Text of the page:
Keep in touch even if you have no story to pitch. Call the reporters with whom you have or would like to have relationships. But the first words out of your mouth must be, “Do you have a minute?” If they don’t, they’ll tell you. You can ask when they are available, and most reporters will give you a specific time/date to call.
These are just a few of the highlights of Tony’s presentation; for more information please contact Tony directly at firstname.lastname@example.org.
Tony DeFazio is the principal of DeFazio Communications, LLC, a Conshohocken, PA-based public relations agency that specializes in generating media exposure for corporations and emerging growth businesses. The firm provides publicity and media relations programs that help companies improve market share, strengthen brand position and increase competitive strength. To learn more about enhancing your company’s exposure, contact Tony at www.defaziocommunications.com or call 484-532-7783.
5 tips for editing someone else’s copy
You need to edit someone else’s copy. Whether the someone is a colleague, an employee or your CEO, your insight and marginal notes can help or harm the development of the piece – and the writer. Preferred, of course, is help.
1. Ask how you can help. On the first draft, does the person want to confirm that the piece is well organized? That the lead is interesting and compelling? You can function more efficiently and more helpfully as an editor if you know what the writer wants.
2. Go green. It’s not easy seeing green, but it’s even harder seeing red on an edited manuscript. If you ever revise – for a client, contributor or child –do so in green. Red says Stop. Red makes the reader react in a bullish way, perhaps turning color-blind to the advice you give.
3. Use red to highlight what’s good. When you write NICE! in the margin, write it in scarlet.
4. Sit close to the person you’re editing, perhaps on the same side of the desk. As you collaborate on a manuscript, allow your body language to support the cooperation. By sitting across the table – especially if you have the bigger office, the better view, the higher salary – you engender an antagonism.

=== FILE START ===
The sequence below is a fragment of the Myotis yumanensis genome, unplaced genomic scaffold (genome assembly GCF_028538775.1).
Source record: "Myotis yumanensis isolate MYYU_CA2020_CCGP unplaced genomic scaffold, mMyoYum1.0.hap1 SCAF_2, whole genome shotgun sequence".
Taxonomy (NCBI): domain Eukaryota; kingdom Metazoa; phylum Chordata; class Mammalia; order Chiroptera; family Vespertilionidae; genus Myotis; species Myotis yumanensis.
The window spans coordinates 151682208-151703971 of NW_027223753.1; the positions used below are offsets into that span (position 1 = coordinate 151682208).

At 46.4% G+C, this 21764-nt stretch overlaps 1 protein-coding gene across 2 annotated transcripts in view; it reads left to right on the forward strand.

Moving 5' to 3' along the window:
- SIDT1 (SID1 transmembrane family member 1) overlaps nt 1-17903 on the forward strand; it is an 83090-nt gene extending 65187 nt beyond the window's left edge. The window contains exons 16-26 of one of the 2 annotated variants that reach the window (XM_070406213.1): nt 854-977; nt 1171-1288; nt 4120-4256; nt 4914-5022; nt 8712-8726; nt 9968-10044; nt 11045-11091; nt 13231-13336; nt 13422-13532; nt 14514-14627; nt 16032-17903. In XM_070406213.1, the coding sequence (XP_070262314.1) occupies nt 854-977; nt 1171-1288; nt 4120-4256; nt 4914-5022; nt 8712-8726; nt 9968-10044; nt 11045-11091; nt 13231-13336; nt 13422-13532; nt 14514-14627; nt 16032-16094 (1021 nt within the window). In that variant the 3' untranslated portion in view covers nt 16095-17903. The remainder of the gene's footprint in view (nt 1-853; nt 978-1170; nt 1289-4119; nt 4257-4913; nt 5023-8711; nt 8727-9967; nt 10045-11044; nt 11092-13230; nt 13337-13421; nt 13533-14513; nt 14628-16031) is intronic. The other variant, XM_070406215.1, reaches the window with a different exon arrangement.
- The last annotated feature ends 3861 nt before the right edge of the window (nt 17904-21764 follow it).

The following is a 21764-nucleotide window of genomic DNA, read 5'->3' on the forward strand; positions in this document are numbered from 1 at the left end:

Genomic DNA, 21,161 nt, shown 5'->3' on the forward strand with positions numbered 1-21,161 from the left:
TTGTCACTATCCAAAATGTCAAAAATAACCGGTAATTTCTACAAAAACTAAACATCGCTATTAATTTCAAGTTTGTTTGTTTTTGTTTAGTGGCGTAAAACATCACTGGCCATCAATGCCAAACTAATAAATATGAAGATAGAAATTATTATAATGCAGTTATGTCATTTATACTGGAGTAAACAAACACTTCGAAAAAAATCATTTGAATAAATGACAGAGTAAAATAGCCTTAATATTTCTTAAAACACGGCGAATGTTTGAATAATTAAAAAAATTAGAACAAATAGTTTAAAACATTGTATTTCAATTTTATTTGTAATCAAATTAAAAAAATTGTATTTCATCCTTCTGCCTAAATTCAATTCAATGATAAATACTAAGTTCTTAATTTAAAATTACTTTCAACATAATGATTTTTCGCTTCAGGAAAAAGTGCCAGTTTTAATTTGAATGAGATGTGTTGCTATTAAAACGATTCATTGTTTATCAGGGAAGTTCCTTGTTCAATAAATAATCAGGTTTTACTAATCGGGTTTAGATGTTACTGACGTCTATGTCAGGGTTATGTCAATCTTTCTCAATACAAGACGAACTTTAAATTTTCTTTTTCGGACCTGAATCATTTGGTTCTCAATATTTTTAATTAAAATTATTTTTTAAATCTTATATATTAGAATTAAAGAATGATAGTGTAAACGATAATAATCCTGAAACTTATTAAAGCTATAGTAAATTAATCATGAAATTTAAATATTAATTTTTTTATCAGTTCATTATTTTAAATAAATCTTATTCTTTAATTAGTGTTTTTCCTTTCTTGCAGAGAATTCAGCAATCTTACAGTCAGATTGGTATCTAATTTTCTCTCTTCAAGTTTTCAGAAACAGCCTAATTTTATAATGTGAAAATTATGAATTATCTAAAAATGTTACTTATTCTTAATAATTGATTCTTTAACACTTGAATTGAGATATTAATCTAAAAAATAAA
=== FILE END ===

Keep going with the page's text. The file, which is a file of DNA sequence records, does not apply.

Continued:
5. Stop often to ask, “See what I mean?” “Do you agree?” Editing is about giving feedback, not about cracking the whip.
You know the proverb about not giving poor people fish but teaching them to fish? It applies to editing, too. If, while you’re working on a manuscript, you know the rule that inspires your revision, say so. When you teach the writer why you’re making changes, you help create a better writer.
For writing classes or coaching, go to SusanPerloffWRITES.com or e-mail email@example.com.
Upcoming Events and Links:
IABC Philly Communications Measurement Event
November 12 at 7 AM in Plymouth Meeting Learn more and Register Here.
Accreditation Month Deadline Extended to November 15
The deadline for IABC’s Accreditation Month has been extended to November 15. Submit your accreditation application and fee by 15 November, and your name will be entered to win great prizes, including a conference registration to IABC World Conference in San Francisco, 7-10 June 2009.
http://www.iabc.com/abc/accMonth.htm For more on the value of accreditation.
Free Webcast: Bill Marriott Keynote from the 2008 IABC International Conference
IABC has partnered with Thomson Reuters to offer a free-to-member webcast of the 2008 International Conference EXCEL keynote presented by J.W. “Bill” Marriott, Jr., Chairman and CEO of Marriott International. Marriott was the 2008 recipient of IABC’s Excellence in Communication Leadership (EXCEL) Award. Learn how this global leader inspires more than 150,000 Marriott employees around the world by recognizing the value they bring to Marriott International.
You’ll find the webcast in the Member Centre at http://www.iabc.com/members.
This webcast was made possible by Thomson Reuters. http://www.thomsonreuters.com
Free Media Relations Course
Gerard Braud, (Jared Bro) IABC & PRSA New Orleans member is offering a free 21-day media relations course http://www.braudcommunications.com
THIS NEWSLETTER WAS DISTRIBUTED TO MEMBERS VIA EMAIL ON November 2008.